MSP Compliance Continues to be Placed at the Forefront
On Monday, the U.S. Department of Justice’s (DOJ) Attorney’s Office for the District of Maryland issued a press release concerning a settlement arrangement involving the repayment of conditional payments with the law firm of Meyers, Rodbell & Rosenbaum, P.A., a firm based out of Maryland. The law firm entered into the settlement agreement to resolve allegations that it failed to reimburse Medicare for payments made to medical providers on behalf of a firm client.
According to a press release issued by the Department of Justice, in and prior to 2012, Medicare made conditional payments to healthcare providers to satisfy medical bills for a client of the law firm from a claim arising out of a medical malpractice action. In December 2015, the firm secured a $1,150,000 settlement stemming from the client’s injuries. After Medicare was notified of the settlement, Medicare demanded repayment of the conditional payments made, which the firm did not repay.
The press release issued by the Department of Justice further provides a key summary of the settlement agreement between the parties and specifically notes that,
“Under the terms of the settlement agreement, the firm agreed to pay the United States $250,000 to resolve the Government’s claims. The firm also agreed to (1) designate a person at the firm responsible for paying Medicare secondary payer debts; (2) train the designated employee to ensure that the firm pays these debts on a timely basis; and (3) review any outstanding debts with the designated employee at least every six months to ensure compliance.”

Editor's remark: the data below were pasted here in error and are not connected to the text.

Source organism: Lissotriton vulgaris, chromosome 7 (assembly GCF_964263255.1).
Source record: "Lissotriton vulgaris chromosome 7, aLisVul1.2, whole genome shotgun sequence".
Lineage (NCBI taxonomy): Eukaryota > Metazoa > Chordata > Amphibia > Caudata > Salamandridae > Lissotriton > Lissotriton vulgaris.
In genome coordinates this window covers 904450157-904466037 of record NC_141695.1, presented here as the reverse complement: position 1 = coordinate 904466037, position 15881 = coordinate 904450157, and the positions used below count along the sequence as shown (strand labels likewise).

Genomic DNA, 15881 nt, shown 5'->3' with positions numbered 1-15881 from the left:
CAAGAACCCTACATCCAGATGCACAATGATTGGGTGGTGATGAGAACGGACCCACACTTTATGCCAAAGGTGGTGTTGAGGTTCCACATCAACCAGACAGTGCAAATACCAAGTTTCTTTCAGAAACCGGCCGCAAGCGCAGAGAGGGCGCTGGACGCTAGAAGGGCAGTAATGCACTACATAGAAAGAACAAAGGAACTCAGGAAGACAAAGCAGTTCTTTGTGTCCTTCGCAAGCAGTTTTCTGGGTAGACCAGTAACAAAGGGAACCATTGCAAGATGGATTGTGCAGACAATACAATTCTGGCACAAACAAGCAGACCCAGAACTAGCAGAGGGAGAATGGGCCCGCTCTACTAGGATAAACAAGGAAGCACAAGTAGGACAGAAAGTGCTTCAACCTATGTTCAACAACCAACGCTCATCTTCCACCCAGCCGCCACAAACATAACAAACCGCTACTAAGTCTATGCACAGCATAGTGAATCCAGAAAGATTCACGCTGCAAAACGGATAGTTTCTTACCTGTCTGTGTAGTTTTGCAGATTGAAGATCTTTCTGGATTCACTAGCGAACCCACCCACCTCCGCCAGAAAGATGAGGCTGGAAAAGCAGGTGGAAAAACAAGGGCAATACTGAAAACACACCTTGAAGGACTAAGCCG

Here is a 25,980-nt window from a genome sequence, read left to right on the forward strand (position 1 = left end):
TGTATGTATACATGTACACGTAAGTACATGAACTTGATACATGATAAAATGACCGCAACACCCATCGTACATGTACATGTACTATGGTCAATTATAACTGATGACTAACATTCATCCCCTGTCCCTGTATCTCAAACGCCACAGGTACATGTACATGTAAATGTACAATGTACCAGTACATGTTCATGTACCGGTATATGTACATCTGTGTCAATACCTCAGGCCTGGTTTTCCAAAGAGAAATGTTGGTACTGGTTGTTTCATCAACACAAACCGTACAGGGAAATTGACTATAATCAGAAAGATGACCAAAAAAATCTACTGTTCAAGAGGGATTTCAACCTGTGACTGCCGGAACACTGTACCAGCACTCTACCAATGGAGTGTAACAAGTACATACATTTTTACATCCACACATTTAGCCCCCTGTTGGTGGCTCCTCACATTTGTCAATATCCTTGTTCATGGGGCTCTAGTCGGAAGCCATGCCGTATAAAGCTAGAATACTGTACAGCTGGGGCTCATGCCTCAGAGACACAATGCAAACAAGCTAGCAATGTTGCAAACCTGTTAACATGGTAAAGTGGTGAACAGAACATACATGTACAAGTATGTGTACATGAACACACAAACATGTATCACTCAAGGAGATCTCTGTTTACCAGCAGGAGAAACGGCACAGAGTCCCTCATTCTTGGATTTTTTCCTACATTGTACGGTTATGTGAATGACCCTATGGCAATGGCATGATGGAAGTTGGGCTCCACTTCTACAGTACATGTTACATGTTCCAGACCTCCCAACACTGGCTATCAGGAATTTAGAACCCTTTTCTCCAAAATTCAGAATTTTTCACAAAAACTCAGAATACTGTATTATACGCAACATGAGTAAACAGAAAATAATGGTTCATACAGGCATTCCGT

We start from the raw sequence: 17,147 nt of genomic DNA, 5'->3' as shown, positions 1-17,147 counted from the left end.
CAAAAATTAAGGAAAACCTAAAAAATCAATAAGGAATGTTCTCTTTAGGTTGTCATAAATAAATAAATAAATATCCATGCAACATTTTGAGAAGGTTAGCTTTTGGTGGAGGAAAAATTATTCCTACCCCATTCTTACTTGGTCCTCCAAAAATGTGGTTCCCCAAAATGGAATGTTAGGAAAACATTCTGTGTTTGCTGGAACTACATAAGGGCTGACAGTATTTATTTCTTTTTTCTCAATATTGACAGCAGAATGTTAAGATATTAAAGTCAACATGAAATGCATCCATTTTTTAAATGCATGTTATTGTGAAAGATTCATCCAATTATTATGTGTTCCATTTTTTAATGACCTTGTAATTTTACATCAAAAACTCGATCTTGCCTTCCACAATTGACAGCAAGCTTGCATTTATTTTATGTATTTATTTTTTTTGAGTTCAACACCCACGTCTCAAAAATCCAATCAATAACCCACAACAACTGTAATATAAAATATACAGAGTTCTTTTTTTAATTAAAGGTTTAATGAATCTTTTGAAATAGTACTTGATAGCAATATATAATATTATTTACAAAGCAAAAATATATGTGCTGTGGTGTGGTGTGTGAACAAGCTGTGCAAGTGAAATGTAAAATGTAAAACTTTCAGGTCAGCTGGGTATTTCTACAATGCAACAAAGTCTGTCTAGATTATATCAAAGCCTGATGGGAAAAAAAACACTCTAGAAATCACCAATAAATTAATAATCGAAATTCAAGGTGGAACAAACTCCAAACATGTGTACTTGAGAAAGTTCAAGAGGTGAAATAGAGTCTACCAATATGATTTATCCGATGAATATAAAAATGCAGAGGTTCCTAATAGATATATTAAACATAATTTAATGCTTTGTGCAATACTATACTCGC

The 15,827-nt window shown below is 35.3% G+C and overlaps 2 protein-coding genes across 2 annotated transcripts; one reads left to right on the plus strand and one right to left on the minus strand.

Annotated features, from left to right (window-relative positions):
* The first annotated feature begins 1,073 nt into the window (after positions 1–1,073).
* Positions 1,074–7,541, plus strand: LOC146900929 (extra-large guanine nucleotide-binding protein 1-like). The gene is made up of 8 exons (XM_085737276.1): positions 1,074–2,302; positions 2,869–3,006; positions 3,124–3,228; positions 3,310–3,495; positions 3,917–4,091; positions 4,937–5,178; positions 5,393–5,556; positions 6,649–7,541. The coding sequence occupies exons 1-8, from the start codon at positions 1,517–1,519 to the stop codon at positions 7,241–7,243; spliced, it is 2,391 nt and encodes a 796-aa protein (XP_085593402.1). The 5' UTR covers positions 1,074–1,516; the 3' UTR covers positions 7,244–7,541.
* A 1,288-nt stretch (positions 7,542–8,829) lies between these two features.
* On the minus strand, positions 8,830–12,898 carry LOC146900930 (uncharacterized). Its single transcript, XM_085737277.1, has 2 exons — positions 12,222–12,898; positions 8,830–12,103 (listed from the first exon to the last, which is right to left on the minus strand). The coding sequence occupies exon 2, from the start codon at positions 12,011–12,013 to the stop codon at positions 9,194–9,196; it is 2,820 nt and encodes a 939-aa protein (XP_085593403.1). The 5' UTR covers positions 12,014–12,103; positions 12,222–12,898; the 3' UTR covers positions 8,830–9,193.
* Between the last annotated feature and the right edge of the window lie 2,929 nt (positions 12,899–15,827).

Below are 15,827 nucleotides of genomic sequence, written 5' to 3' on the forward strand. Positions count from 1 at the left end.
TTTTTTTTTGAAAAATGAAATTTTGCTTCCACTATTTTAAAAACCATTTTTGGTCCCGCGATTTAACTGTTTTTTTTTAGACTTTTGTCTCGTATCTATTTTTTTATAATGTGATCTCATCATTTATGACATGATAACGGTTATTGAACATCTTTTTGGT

The press release also states that this enforcement action “…reminds attorneys of their obligation to reimburse Medicare for conditional payments after receiving settlement or judgment proceeds for their clients. This settlement should also remind attorneys not to disburse settlement proceeds until receipt of a final demand from Medicare to pay the outstanding debt.”
You may recall that we saw a similar enforcement action in June of 2018, when the U.S. Attorney issued an unambiguous reminder for attorneys and all parties of the statutory obligation to reimburse Medicare for conditional payments. At that time, the U.S. Attorney entered into a similar settlement agreement with a Philadelphia personal injury law firm.
Takeaway and Commentary:
This enforcement action is another clear reminder that the United States (or a similar situated party or entity) has a statutory right to recover payments made by Medicare for medical services where another payer is responsible for the payment. This statutory right to seek reimbursement may be enforced against a primary payer, attorney, or others who have received settlement proceeds; this essentially means anyone with some sort of a nexus to the claim . This notice issued by the DOJ is further a reminder to parties to satisfy the Medicare reimbursement obligation, when present. In fact, over the last year we have seen Medicare Secondary Payer (MSP) compliance emphasized, from the issuance of a new Workers’ Compensation Medicare Set-Aside Reference Guide, which implicitly stated that MSP obligations cannot be circumvented, to the proposed issuance of a rule to address the manners and methods by which to satisfy MSP obligations. This latest development further evidences the government’s continued plan of action to place MSP compliance at the forefront, and is another example supporting the need to implement proper internal protocols and best practices to timely address conditional payments.
 42 C.F.R § 411.24, which provides a right to recover payments from a primary plan or “any entity, including a beneficiary, provider, supplier, physician, attorney, State agency or private insurer that has received a primary payment.”